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Standard

ELECTROMAGNETIC TESTING BY EDDY CURRENT METHODS

1991-03-01
HISTORICAL
J425_199103
The purpose of this SAE Information Report is to provide general information relative to the nature and use of eddy current techniques for nondestructive testing. The document is not intended to provide detailed technical information but to serve as an introduction to the principles and capabilities of eddy current testing, and as a guide to more extensive references listed in Section 2.
Standard

Aluminum Alloys - Fundamentals

2018-01-10
CURRENT
J451_201801
This information report is intended to give general data on the properties of aluminum and information on working, joining, forming, machining, finishing, and heat treating of aluminum.
Standard

ALUMINUM ALLOYS - FUNDAMENTALS

1989-01-01
HISTORICAL
J451_198901
This information report is intended to give general data on the properties of aluminum and information on working, joining, forming, machining, finishing, and heat treating of aluminum.
Standard

Sintered Carbide Tools

1977-02-01
HISTORICAL
J439A_197702
This recommended practice covers methods for measuring or evaluating five properties or characteristics of sintered carbide which contribute significantly to the performance of sintered carbide tools. These properties are: hardness, specific gravity, apparent porosity, structure, and grain size.
Standard

SINTERED CARBIDE TOOLS

1977-02-01
HISTORICAL
J439_197702
This recommended practice covers methods for measuring or evaluating five properties or characteristics of sintered carbide which contribute significantly to the performance of sintered carbide tools. These properties are: hardness, specific gravity, apparent porosity, structure, and grain size. They are covered under separate headings below.
Standard

Sintered Carbide Tools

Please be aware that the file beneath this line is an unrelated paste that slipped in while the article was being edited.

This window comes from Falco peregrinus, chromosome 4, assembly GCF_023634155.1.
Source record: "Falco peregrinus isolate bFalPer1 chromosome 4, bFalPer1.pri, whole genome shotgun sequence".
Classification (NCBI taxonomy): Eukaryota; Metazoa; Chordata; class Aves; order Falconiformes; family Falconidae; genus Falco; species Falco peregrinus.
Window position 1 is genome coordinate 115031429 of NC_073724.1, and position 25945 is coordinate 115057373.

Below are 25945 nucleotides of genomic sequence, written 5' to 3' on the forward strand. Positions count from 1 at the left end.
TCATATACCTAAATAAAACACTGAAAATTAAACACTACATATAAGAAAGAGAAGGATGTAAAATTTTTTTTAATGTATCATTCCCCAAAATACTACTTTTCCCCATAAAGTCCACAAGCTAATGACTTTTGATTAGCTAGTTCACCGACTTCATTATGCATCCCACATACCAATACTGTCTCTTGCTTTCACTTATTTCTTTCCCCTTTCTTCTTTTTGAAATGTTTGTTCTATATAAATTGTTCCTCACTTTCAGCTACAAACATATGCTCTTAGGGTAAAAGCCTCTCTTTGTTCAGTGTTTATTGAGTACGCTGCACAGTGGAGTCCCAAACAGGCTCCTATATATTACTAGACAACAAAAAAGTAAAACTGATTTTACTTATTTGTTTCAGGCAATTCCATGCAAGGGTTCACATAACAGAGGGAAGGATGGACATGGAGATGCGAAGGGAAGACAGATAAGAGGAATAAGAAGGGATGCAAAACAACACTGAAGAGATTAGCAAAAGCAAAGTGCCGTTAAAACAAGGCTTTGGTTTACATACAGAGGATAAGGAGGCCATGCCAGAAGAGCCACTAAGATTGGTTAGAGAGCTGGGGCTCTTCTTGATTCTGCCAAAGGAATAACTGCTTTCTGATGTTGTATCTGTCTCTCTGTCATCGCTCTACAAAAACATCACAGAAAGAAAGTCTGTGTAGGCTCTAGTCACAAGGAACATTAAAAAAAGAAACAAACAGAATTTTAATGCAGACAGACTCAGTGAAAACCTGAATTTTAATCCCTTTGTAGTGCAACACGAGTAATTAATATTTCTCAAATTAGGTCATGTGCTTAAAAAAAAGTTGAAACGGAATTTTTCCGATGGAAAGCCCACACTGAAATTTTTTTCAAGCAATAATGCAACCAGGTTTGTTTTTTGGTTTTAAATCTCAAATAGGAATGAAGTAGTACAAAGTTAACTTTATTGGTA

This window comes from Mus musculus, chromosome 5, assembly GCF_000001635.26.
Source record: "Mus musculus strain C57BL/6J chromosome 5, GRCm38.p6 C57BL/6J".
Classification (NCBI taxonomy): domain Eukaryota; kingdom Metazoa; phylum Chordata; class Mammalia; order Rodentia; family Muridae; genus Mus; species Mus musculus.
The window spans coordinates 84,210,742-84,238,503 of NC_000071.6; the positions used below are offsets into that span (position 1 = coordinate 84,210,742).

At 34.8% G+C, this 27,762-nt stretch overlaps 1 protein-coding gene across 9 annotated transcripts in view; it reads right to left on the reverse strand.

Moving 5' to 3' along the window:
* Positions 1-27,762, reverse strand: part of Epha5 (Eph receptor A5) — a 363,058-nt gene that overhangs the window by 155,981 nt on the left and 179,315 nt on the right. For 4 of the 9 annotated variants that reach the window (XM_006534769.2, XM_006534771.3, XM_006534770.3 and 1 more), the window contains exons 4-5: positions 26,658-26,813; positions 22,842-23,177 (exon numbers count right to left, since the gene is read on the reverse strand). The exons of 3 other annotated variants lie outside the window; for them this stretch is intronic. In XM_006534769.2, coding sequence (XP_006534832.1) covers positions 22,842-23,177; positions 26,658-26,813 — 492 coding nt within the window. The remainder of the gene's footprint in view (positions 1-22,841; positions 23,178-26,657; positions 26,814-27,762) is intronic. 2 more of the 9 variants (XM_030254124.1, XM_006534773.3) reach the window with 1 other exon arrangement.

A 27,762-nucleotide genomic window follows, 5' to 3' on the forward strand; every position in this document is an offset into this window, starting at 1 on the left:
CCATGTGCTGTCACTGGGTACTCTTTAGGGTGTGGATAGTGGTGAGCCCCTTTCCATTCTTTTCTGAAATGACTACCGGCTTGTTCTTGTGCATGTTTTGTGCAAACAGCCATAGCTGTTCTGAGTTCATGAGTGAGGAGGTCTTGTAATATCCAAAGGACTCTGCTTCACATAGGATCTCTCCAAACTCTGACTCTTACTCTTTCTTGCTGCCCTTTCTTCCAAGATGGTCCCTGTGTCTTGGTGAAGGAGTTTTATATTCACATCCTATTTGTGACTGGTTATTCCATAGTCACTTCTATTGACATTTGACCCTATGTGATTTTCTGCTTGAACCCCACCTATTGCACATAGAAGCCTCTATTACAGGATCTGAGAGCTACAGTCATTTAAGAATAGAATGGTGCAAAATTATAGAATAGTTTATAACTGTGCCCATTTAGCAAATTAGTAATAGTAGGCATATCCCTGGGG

2018-01-09
CURRENT
J439_201801
This recommended practice covers methods for measuring or evaluating five properties or characteristics of sintered carbide which contribute significantly to the performance of sintered carbide tools. These properties are: hardness, specific gravity, apparent porosity, structure, and grain size. They are covered under separate headings below.
Standard

Magnesium Wrought Alloys

2018-01-09
CURRENT
J466_201801
This SAE Standard covers the most common magnesium alloys used in wrought forms, and lists chemical composition and minimum mechanical properties for the various forms. A general indication of the usage of the various materials is also provided.
Standard

MAGNESIUM WROUGHT ALLOYS

1989-12-01
HISTORICAL
J466_198912
This SAE Standard covers the most common magnesium alloys used in wrought forms, and lists chemical composition and minimum mechanical properties for the various forms. A general indication of the usage of the various materials is also provided.
Standard

MAGNESIUM CASTING ALLOYS

1989-01-01
HISTORICAL
J465_198901
This document has not changed other than to put it into the new SAE Technical Standards Board Format This SAE Standard covers the most commonly used magnesium alloys suitable for casting by the various commercial processes. The chemical composition limits and minimum mechanical properties are shown. Over the years, magnesium alloys have been identified by many numbering systems, as shown in Table 1. Presently, SAE is recommending the use of the use of the UNS numbering system to identify those materials. Other equally important characteristics such as surface finish and dimensional tolerances are not covered in this standard.
Standard

Magnesium Casting Alloys

2018-01-09
CURRENT
J465_201801
This document has not changed other than to put it into the new SAE Technical Standards Board Format This SAE Standard covers the most commonly used magnesium alloys suitable for casting by the various commercial processes. The chemical composition limits and minimum mechanical properties are shown. Over the years, magnesium alloys have been identified by many numbering systems, as shown in Table 1. Presently, SAE is recommending the use of the use of the UNS numbering system to identify those materials. Other equally important characteristics such as surface finish and dimensional tolerances are not covered in this standard.
Standard

MAGNESIUM ALLOYS

1989-01-01
HISTORICAL
J464_198901
This report on magnesium alloys covers those alloys which have been more commonly used in the United States for automotive, aircraft, and missile applications. Basic information on nomenclature and temper designation is given. Design data and many characteristics covered by a purchase specification are not included.
Standard

SOLDERS

1962-06-01
HISTORICAL